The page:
Technological and Practical Approaches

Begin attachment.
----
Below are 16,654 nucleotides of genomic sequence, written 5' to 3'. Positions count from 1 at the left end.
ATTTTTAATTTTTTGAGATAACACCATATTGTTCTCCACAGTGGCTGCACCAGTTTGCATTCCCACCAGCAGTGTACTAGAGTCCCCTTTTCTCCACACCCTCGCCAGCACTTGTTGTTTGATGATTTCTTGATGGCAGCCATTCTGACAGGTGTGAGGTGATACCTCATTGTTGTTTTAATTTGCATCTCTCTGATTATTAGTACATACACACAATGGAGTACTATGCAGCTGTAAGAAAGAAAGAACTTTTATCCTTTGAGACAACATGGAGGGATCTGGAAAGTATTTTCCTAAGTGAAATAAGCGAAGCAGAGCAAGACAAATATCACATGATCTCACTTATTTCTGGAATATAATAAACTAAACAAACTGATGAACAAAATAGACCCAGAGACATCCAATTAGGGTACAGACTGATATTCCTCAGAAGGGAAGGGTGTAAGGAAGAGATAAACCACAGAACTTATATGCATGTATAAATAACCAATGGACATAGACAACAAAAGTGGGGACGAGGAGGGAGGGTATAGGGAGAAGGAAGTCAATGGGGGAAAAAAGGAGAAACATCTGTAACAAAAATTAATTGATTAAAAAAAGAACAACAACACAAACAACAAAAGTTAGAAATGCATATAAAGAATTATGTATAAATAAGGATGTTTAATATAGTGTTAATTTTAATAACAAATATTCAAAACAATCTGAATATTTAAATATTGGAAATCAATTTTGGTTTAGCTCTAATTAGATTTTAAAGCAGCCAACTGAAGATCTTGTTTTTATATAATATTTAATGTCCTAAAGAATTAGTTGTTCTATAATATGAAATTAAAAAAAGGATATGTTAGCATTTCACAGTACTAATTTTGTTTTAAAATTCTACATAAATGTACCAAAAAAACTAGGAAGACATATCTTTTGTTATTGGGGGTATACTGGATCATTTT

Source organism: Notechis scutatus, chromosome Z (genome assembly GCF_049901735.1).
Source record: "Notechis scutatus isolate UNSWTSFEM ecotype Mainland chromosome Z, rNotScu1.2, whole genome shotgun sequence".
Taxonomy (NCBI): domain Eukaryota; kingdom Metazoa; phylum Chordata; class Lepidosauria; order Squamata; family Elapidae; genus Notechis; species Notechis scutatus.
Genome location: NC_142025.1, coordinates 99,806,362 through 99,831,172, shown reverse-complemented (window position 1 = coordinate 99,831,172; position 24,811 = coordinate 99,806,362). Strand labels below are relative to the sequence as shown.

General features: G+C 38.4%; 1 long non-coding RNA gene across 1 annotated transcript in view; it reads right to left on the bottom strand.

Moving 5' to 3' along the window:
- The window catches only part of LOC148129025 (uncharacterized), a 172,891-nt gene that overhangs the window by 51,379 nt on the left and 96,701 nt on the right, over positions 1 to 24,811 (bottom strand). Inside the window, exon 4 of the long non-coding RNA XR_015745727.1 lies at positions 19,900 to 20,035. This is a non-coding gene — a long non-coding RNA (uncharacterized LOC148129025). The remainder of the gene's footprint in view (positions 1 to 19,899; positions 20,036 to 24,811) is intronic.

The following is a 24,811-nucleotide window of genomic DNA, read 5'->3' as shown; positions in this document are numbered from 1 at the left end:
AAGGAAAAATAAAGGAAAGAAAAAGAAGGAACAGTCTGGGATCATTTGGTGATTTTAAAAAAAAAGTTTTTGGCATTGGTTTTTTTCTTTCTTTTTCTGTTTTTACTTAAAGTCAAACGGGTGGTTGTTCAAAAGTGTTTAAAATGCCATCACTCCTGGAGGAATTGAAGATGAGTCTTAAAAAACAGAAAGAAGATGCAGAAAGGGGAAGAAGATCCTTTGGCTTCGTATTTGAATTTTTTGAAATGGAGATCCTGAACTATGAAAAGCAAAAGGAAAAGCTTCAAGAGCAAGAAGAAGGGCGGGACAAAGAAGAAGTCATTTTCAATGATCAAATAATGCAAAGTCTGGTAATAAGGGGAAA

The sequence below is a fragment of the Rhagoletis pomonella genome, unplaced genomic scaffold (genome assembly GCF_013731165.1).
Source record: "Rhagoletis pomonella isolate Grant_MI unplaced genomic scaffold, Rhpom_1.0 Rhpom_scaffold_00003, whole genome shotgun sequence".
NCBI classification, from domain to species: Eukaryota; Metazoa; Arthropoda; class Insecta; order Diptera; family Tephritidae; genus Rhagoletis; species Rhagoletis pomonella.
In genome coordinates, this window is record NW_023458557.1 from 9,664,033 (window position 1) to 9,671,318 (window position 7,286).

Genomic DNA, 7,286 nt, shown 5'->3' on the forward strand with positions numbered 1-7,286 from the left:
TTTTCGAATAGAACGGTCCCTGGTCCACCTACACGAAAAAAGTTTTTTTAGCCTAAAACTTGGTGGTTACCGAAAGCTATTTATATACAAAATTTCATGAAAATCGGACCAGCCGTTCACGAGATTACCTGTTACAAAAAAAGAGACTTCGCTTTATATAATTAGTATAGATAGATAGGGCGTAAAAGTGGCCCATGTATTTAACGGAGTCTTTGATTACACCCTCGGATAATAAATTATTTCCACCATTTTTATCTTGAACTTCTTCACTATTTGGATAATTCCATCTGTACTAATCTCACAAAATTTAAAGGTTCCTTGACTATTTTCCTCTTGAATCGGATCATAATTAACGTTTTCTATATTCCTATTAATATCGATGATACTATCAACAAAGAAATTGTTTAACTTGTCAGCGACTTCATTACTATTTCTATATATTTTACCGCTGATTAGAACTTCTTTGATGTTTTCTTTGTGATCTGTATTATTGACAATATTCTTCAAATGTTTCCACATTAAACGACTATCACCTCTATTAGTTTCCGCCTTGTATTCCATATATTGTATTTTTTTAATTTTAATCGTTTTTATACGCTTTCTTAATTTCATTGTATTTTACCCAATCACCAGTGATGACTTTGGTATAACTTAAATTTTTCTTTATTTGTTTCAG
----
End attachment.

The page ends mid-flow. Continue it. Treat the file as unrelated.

The application of wearable technology in recreational and elite sport is replacing traditional laboratory testing since wearables allows the assessment of numerous physiological and biomechanical responses and performance in real-life situations. However, a recent review highlighted the lack of quality assessment procedures (i.e., rigorous validity and reliability tests) that demonstrate the efficacy of an ever-increasing number of wearables (Peake et al., 2018). This review highlighted that only 5% of the commercially available wearables have been suitably validated, which make it difficult for athlete, technical or medical staff to identify high-quality and useful wearables (Peake et al., 2018). Notably, the most severe form of EHI (i.e., EHS) cannot be studied in the laboratory due to the risk of permanent damage to participants. As a consequence, the use of wearable sensors to measure body temperature has increased to enable data collection from individuals competing in hot ambient conditions. Monitoring of skin temperature has been divided into two subcategories (Tamura et al., 2018): the tach-type thermometers which are sensitive non-disposable wearable prototype devices that are applied directly to the human body using a variety of materials such as Tempdrop (Tempdrop, 2019), Ran's night (Ran's Night, 2019), and iFiever (Vipose Smart Thermometer, 2019). The second category is the patch-type wearables, which are wireless and electronic miniaturized disposable sensors that are attached to the skin surface by the application of an adhesive patch to any part of the body such as VitalConnect (VitalConnect, 2019), FeverFrida (FeverFrida the iThermonitor, 2019), STEMP (Smart Temperature Patch, 2019), TempTraq™ (TempTraq Landing, 2019), Fever Scout (Fever Scout, 2019), and Fever Smart (Feversmart). These allow the continuous monitoring of skin temperature, human skin hydration through the assessment of thermal conductivity, as well as blood variables (Tamura et al., 2018). These sensors are usually made from plastic materials or a small amount of silicon, which is used as a membrane around the core of the sensors. All these sensors are designed to measure skin temperature (Tamura et al., 2018), but none adequately reflect core temperature. There is also an important gap in the scientific literature examining the validity and reliability of such devices, which also questions their use (Casa, 2018). It is essential, therefore, that independent research institutions are set up to regulate the quality standards of wearable technologies to support entry into the market when sufficient validity and reliability has been demonstrated (Düking et al., 2018). Given these and other limitations, but also the need to accurately measure core temperature in situ in the competing athlete, a number of technological developments are needed. One such direct method to continuously monitor core temperature is the use of an ingestible thermometer pill. This method is gaining popularity in sport and is already extensively used in numerous ambulatory settings (Casa, 2018). There are at least three different ingestible pills systems in production and development: HQInc, Philips/Respironics, and BodyCap (Casa, 2018). Of these, the ingestible pill manufactured by BodyCap is the most miniaturized core temperature-monitoring sensor (1.7 g), which facilitates its tolerability and use. The pill is wirelessly connected to an external monitor device, although the main limitation of this technology is that the pill needs to be in close proximity to the monitor to enable live feedback and transmission. To date, none of these commercially available pill systems can provide the desired real time in situ assessment.